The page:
IBM Alzheimer’s

IBM and Pfizer’s Apply Language AI to Predict Alzheimer’s Onset With 70% Accuracy

IBM and Pfizer have developed a way to use machine learning on clinical verbal tests to predict the appearance of Alzheimer’s disease years ahead of the standard symptoms. The AI analysis of language data reached an accuracy rate of 70% when matched to those who did not develop Alzheimer’s

Subtle Test

For the study, researchers analyzed 703 samples of language tests from 270 participants. Half of the participants developed Alzheimer’s symptoms before turning 85. The researchers broke down the data into 87 variables, checking spelling, punctuation and grammar, and the style and vocabulary of the sample. Using natural language processing, the AI looked for any subtle changes or aspects worth flagging. That data was then examined in the context of the participant, including their age, background, and test results on the Montreal cognitive assessment. With the permission of the participants or their families, the results of the Mini-Mental State Examination speech test from the Framingham Heart Study were incorporated to expand the total data further. The judgment of the AI was then matched to what really happened over the years to those participants. The resulting accuracy of about 70% is impressive, especially compared to the purely clinical prediction of 59% accuracy.

More than five million people in the U.S. with Alzheimer’s and the extent of the disease are expected to rise over the next several years. Testing for Alzheimer’s disease in its early stages is often difficult because the loss of memory and cognitive ability is often very subtle at first and can be ascribed to age and other factors. Catching it early can make a huge difference in treating and at least slowing its spread. This isn’t the only way AI is being applied to testing for Alzheimer’s, including analyzing brain scans tracking the telltale proteins in the brain that indicate the beginning of Alzheimer’s. The new study differs because it doesn’t look at people who are already starting to show cognitive impairment. The samples are all from before that happens. At the same time, the analysis looked at the likelihood of Alzheimer’s among the general public, encompassing people without a family history of the disease, and those more likely to be diagnosed with Alzheimer’s.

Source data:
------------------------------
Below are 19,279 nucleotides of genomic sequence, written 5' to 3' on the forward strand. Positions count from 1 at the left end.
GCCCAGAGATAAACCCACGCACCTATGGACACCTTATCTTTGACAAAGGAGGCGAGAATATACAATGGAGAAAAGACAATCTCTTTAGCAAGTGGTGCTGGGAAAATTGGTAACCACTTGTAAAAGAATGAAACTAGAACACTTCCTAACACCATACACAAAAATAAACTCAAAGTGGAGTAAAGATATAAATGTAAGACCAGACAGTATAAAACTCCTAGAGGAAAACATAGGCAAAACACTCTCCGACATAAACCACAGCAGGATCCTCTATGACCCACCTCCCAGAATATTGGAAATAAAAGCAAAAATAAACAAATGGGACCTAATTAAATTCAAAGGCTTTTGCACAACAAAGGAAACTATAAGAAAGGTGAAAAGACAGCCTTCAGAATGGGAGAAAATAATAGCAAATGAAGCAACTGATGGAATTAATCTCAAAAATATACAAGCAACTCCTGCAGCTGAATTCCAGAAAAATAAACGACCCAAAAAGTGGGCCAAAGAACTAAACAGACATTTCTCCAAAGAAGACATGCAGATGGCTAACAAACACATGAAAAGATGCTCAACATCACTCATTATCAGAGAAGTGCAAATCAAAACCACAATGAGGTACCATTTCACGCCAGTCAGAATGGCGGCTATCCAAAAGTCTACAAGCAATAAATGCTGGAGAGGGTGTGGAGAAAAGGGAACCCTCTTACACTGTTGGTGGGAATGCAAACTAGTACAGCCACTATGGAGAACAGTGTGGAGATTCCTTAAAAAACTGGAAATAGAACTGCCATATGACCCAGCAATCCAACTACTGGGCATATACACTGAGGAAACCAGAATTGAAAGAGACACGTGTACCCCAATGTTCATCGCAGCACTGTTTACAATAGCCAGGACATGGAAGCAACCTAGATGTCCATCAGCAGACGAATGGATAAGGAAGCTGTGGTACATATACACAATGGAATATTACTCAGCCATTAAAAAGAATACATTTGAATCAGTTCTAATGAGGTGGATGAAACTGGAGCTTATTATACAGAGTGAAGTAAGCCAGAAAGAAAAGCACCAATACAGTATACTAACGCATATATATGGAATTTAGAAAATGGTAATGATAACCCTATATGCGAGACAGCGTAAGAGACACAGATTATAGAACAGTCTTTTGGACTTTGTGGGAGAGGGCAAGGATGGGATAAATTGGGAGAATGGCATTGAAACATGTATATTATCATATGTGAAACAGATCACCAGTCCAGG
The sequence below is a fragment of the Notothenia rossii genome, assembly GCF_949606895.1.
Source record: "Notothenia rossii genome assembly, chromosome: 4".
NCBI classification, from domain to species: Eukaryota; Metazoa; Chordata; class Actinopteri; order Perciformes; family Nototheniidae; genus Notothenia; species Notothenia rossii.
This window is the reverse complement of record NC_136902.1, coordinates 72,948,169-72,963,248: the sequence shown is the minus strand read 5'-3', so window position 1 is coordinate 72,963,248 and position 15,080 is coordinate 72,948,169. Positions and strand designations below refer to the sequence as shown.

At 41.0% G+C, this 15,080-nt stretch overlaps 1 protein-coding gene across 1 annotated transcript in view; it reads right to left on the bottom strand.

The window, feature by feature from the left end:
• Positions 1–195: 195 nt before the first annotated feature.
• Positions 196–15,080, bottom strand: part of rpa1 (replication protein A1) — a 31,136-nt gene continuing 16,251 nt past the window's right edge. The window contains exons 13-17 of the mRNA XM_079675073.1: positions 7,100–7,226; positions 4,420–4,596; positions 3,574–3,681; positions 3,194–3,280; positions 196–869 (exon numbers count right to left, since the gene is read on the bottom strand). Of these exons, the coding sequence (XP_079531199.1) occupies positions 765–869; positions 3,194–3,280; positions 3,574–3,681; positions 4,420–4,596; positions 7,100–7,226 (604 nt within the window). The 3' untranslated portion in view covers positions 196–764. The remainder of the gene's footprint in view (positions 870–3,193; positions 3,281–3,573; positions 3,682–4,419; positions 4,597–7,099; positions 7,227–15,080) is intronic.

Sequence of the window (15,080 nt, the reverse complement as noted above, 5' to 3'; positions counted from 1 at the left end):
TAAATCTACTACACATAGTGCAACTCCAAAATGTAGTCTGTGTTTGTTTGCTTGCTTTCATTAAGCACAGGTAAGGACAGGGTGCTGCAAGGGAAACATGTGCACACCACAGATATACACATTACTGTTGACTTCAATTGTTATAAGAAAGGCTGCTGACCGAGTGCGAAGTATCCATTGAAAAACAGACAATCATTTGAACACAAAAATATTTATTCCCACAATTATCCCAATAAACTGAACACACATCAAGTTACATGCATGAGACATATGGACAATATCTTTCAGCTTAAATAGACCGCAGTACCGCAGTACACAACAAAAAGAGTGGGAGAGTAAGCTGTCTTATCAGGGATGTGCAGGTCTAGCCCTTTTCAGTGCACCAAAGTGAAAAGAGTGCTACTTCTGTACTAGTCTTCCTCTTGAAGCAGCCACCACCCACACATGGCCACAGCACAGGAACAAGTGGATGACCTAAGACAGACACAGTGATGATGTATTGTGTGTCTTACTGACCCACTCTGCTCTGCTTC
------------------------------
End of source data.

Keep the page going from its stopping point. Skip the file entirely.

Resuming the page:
“Ultimately, we hope this research will take root and aid in the future development of a simple, straightforward and easily accessible tool to help clinicians assess a patient’s risk of Alzheimer’s disease through the analysis of speech and language, and in conjunction with a number of other facets of an individual’s health and biometrics,” IBM Principal Research Staff Member Guillermo Cecchi explained in a blog post. “Having such a tool at their disposal could help doctors determine the need for more complex and demanding psychiatric assessments, testing and monitoring. Typically only given once the development of Alzheimer’s disease is suspected, current tests may not always be in easy reach of a large population. Being able to identify higher risk patients could also open up the door to more successful clinical trials, as those deemed at a high likelihood of developing the disease could enter trials for preventative therapies.”

Vocal Health

Applying voice data to diagnosing an illness is becoming more popular as AI, and audio technology improves. The trend accelerated this year due to the COVID-19 health crisis. The combination of reduced in-person clinical meetings and how the virus affects people’s lungs, and thus their voices, have brought speech tech into play. For instance, the COVID Voice Detector project is an international coalition of researchers and businesses working to create a vocal test for COVID-19 with artificial intelligence and machine learning. With data from government agencies and supplied by volunteers through Brazilian biometrics startup Unike Technologies, the test is evolving. Similarly, Vocalis Health has been collecting voice samples for its own work, making a vocal diagnostic test for COVID-19 infection. The data is also part of a government project to track people recovering from the virus at home, both for data-gathering and spot when they may need medical intervention. Meanwhile, Indian startup Salcit Technologies came out with kAs, Sanskrit for cough, a mobile app which also analyzes coughing sounds for potential COVID-19 infection.

If these projects achieve their goals in building a map of vocal biomarkers for determining if someone is infected, it could be a huge boon during the health crisis. In the long-term, though, it helps prove the value of using AI analysis of voices for medical diagnoses, even before more obvious symptoms arise. Whether for infectious diseases like COVID-19 or degenerative genetic diseases like Alzheimer’s, anything that can provide clues and better care should be pursued.


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